Karate club regroups following Chapman’s death
By Jenn Watt and Angelica Blenich
Police have released few details about the shooting that took place on Sunday, Aug. 16 except for the name of Michael Chapman, who died at a property on Highway 118 east of Haliburton.
As of Monday, OPP had not officially released the name of the other man, 40, injured that day, who is recuperating from a gunshot wound in hospital.
Word of Chapman’s death – and the lack of details about it – has deeply affected many in the community, particularly those in the karate world.
Chapman owned Kai Shin North Branch, based for the last year at the community centre in Haliburton and before that beside Subway on Highland Street.
Sensei John Black started at the club about seven years ago. He said over that time his respect grew for Chapman and that word of his death troubled those at the club. The black belts have come together to think of ways to keep the club operating, Black says.
“We’re in the process of trying to figure out if we can somehow [become] a non-profit and get our dues down so we can get more kids and students joining and try to move forward,” Black says.
“We’re all still kind of in shock and thrown into a bad situation.”
The club has a tournament planned for October, which they still plan to hold.
“He was a great guy to me,” Black says, “He was intense. The few things he had in life were martial arts and his daughter.”
After hearing of Chapman’s death, many in town wondered about his dog, which he was often seen walking along Highland Street.
Black says that Chapman had been recovering from a surgery a while back and walking the powerful dog had become too onerous, so he reluctantly decided to give it away to a man in Eagle Lake.
Terri Frew met Chapman in 2009 when she first moved to the community from Montreal. She signed up at the club looking for some physical exercise that fit into her schedule. “Days turned into weeks and pretty soon I was hooked,” she wrote in an email to the Echo.
“When all was said and done, I trained under Sensei Chapman for five wonderful years, achieving a brown belt and leaving only when it came time to have my son.”
Frew described him as a natural instructor with a legendary sense of humour.
“Sensei Chapman was one of the strongest people I’ve ever known, surviving things that a lesser man would not have. To hear that he has been taken from us was as much of a blow as his driving front kick to the solar plexus … it took my wind,” she writes.
Tanya McCready has two children at the dojo: Logan and Michaela. The whole family has been stung by his death, she said.
“Everybody takes everything differently. When we told Michaela, she cried off and on all day. She didn’t know Mike as well or as long [as Logan did]. She says it won’t be the same without Sensei Mike and of course she’s right,” McCready says.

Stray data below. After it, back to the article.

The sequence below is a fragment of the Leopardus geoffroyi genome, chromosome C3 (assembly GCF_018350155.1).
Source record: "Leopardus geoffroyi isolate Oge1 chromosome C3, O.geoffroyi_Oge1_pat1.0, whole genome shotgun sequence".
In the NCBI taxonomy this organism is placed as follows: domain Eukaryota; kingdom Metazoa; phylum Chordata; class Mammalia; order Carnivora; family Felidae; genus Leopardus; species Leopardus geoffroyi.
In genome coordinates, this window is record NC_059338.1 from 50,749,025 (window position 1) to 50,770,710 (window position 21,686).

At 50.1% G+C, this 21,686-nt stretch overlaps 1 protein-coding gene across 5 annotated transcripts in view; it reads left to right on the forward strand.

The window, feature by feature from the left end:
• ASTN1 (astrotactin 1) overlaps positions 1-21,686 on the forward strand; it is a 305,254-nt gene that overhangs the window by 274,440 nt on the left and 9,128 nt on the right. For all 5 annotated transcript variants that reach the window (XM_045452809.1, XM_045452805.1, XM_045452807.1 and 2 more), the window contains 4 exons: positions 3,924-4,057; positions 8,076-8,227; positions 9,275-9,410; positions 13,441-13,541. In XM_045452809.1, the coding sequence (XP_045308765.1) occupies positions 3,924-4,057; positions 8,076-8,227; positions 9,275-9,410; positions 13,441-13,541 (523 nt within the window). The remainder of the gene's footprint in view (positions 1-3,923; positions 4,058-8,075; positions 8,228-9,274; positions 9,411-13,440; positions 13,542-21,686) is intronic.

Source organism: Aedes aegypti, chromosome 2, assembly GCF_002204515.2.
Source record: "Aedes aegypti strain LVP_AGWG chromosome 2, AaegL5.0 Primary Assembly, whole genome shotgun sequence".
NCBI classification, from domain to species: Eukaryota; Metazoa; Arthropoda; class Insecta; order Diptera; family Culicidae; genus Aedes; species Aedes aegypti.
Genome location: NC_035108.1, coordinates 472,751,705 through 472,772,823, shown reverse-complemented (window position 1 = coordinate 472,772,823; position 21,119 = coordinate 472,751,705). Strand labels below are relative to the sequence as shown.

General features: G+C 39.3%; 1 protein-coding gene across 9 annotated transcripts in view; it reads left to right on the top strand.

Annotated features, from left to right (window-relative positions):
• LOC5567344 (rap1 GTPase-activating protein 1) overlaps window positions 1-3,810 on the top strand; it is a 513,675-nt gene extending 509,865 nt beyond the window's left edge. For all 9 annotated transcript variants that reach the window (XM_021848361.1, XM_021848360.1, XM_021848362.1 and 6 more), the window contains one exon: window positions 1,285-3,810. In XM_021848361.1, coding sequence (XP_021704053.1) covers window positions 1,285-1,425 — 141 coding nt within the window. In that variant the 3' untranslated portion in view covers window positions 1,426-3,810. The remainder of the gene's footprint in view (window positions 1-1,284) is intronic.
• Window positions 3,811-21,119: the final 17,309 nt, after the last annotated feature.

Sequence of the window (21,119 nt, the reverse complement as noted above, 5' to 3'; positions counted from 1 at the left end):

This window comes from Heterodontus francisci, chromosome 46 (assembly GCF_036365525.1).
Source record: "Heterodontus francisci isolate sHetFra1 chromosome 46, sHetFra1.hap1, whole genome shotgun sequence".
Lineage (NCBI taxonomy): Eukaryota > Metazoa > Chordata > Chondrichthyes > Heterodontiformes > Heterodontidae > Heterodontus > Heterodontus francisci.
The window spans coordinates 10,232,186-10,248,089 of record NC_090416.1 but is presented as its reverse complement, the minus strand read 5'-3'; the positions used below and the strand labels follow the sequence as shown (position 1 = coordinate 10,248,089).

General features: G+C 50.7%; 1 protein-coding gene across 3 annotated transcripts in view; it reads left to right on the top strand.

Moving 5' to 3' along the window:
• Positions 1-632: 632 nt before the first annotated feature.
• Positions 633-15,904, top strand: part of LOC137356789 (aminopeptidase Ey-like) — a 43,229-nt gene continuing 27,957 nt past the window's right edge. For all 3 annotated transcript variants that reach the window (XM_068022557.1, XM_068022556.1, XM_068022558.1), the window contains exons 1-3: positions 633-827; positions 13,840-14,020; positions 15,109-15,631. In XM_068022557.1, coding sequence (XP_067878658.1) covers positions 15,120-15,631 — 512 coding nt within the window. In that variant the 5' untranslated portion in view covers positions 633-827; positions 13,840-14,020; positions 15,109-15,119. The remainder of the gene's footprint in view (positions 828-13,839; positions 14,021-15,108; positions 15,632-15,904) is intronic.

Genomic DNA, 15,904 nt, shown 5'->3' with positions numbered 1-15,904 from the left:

Logan, 15, has been quieter in his grief, but has been participating in the talks about where the club should go from here. He was preparing to go for his black belt this coming season.
McCready has high praise for Chapman as an instructor.
“As far as a teacher, I can’t imagine a better teacher for the kids. … Discipline, control and respect: that’s what he expected of his students – not just in the dojo, but in their lives.”
“Mike always found the best in his students, he would always build kids up, no matter how many challenges they were having he always found a genuine strength/skill/action to compliment them on every night and he would convey that strength to their parents as well,” she wrote in a follow-up email.
Via email, Logan shared his memory of his sensei: “Sensei Mike was the kind of man who pushed you hard to reach your goals. He wouldn’t accept less than your best and always knew what you were capable of and believed you could achieve it even if you weren’t so sure. He was a great teacher, a great friend, and mentor. He will be missed.”
One day after the shooting, the Monday night class went ahead as usual, McCready said. At the end, the senior members of the club were told Chapman had died.
On Wednesday, a memorial class was held in honour of Chapman, with black belts coming from as far away as Ottawa and Toronto.
“I don’t think we realized how iconic and what a legend he was in the Ontario karate world,” she says.
The Kai Shin North Branch Facebook page now hosts many memorial messages to Chapman, including one by Mitch Maxine, which Black says encapsulates what many feel about Chapman.
His posting outlined his ongoing friendship with the man, whom he described as complex, committed, open minded, yet passionate in his beliefs. “He lived a life that was as flawed as any of ours, but he pushed past. He fought through. He carried on.”
Janet Sheehey has known Chapman since she opened her shop JanKnit’s Studio on Highland Street in 2007.
“When I first opened he came in and would talk to me about things that were going on in the street,” she said. “What used to make me laugh ... when he would talk he always needed props. It was the funniest thing.”
Sheehey said he was a presence in the community.
“He was happy doing what he did ... he knew a lot of people.”
Being newer to town, she says it wasn’t always easy meeting new people.
“It’s hard being new in town and there was a handful of people that were really, really good to me and he was one of them,” Sheehey said.
She hopes the police release more details about what happened to allow the community to get some closure.
“Because he was such a well-known person in the town, the people in town deserve an answer of some sort,” she says. “It’s some type of closure for people.”